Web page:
Peer & Family Support Spotlight: Lea Goad and Jose Santos

Posted by Reeve Staff in Life After Paralysis on July 16, 2021 # Peer & Family Support Program

Lea GoadLike so many, Lea Goad had to find ways to pivot her work during the pandemic. A recreation therapist at Baylor Scott & White Institute for Rehabilitation in Dallas, Texas, Goad is part of the spinal cord injury team and works to help people adapt the fun and relaxing activities they enjoyed before their injury to their new functionality. She also helps them prepare for community reintegration.

“Pre-COVID, we offered in-person education classes, community outings, support groups and mentorship programs,” says Goad. “Going virtual had its challenges initially, but it also enabled us to have people demonstrate vehicle transfers, using assistive technology in the home environment, eating in a restaurant and other skills via Zoom. This proved to be really beneficial at a time when classroom discussion and individual peer visits or outings were limited.”

In the last year, Goad has also seen an increase in patients who only speak Spanish. None of the peer mentors Goad works with locally speaking Spanish fluently.

“Sustaining a spinal cord injury creates challenges for people physically and functionally, as well as in their ability to understand their new circumstances. Language barriers can pose additional difficulties,” says Goad.

Goad has lived with a C7 spinal cord injury for 23 years and understands firsthand the importance of having a mentor.

“Two mentors changed my life. One day it just all hit me at once, and I thought, ‘I can’t do this,’” says Goad. “Coincidentally, I met one of my mentors that same day. She motivated me to push through my challenges and provided insight to techniques for independence. I remember what she taught me, and now I teach it to others.”

In 2013, Goad helped facilitate a Reeve Foundation Peer & Family Support Program partnership for her institution. As a result, more than 36 local mentors have been trained and certified by the Reeve Foundation. Goad also has access to a national network of certified mentors she can use to find the best match for local patients who need support. That’s how she was connected with Jose Santos, who is a native Spanish speaker.

“Although Jose lives a time zone away, he has connected with two of our patients so far,” says Goad. “He is so great to work with, and patients have said that they appreciate his time. Jose shares valuable insight to coping after a spinal cord injury, managing bowel, bladder and the potential of physical progression post-SCI. Connecting with him has certainly helped.”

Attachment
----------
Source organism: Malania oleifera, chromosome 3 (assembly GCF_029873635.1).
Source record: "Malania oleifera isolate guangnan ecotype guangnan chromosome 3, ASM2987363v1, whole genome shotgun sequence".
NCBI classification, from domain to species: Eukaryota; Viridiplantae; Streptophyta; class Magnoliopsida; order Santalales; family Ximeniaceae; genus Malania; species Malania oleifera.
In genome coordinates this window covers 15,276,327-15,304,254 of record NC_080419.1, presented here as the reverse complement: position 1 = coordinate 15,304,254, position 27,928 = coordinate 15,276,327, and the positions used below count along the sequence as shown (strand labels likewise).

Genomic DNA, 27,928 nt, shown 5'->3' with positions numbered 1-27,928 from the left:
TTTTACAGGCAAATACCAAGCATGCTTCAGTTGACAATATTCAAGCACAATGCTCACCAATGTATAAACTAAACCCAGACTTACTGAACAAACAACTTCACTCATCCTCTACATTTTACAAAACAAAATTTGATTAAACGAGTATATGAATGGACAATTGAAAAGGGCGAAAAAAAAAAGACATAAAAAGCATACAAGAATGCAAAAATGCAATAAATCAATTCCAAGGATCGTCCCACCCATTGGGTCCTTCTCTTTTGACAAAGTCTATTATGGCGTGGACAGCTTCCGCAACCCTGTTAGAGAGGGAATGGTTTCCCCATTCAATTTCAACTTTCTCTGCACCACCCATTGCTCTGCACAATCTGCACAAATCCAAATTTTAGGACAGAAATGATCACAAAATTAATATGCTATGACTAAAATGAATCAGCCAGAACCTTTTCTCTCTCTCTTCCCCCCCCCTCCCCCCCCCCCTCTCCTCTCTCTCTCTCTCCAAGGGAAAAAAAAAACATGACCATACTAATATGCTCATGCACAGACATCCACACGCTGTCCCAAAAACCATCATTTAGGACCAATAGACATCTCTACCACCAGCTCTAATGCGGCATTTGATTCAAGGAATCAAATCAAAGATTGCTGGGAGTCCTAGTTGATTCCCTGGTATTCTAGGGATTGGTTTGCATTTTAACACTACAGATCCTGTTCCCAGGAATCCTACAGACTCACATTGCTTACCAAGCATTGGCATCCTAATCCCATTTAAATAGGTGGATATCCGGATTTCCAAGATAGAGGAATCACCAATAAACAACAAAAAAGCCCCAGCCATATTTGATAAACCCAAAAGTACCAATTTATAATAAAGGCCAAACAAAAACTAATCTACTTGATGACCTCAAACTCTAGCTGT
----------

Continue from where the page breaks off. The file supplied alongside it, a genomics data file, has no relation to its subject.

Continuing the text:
Jose Santos

For Santos, the opportunity to help others is extremely rewarding.

“Helping others gives me gratitude. It motivates me to live life and reminds me that SCI is not the end of the world. It feels good to help others,” says Santos who is living with a T5-T6 incomplete injury from a 2013 car accident. “It can be hard to find a community that makes life feel normal again. The mentor program certainly helps with that.”

After his accident, Santos spent several years in outpatient physical therapy at Craig Hospital in Englewood, Colorado. He regained his ability to walk using a cane and forearm crutches. A couple of years ago, Santos met his own mentor, an able-bodied chiropractor who works to help people living with SCI lead a more fulfilling life. He has inspired Santos, who, in turn, inspires others.

“It is a different way of life now,” says Santos. “But I feel like the whole thing happened for a reason; it helps me get through my stuff by helping others. I know I’m where I’m supposed to be. It is a journey, and mentoring helps me push through it.”

Jose Santos

Over the past couple of years, Santos has mentored a half dozen Spanish-speaking peers across the country. He often sends them Reeve Foundation resources for support.

Goad also shares many of the Reeve Foundation’s health and wellness booklets, as well as the Paralysis Resource Guide, with her patients. She uses the Reeve Foundation website to stay up to date on the latest information available for people living with a spinal cord injury.

Recently, Goad set up mentoring calls for two couples at the same time so a patient and his wife could speak with a husband and wife mentoring team.

“Mentors for family members are very helpful too,” says Goad. “It is really rewarding to see so many types of connections made, and you know they will make it through.”

Santos agrees.

“Mentoring reassures me that I am doing something more meaningful now because of my accident,” says Santos. “Service is where it’s at. Love is all there is, and the best way to show love is service for others.”

You can request a Peer & Family Support Program mentor here.

The National Paralysis Resource Center website is supported by the Administration for Community Living (ACL), U.S. Department of Health and Human Services (HHS) as part of a financial assistance award totaling $8,700,000 with 100 percent funding by ACL/HHS. The contents are those of the author(s) and do not necessarily represent the official views of, nor an endorsement, by ACL/HHS, or the U.S. Government.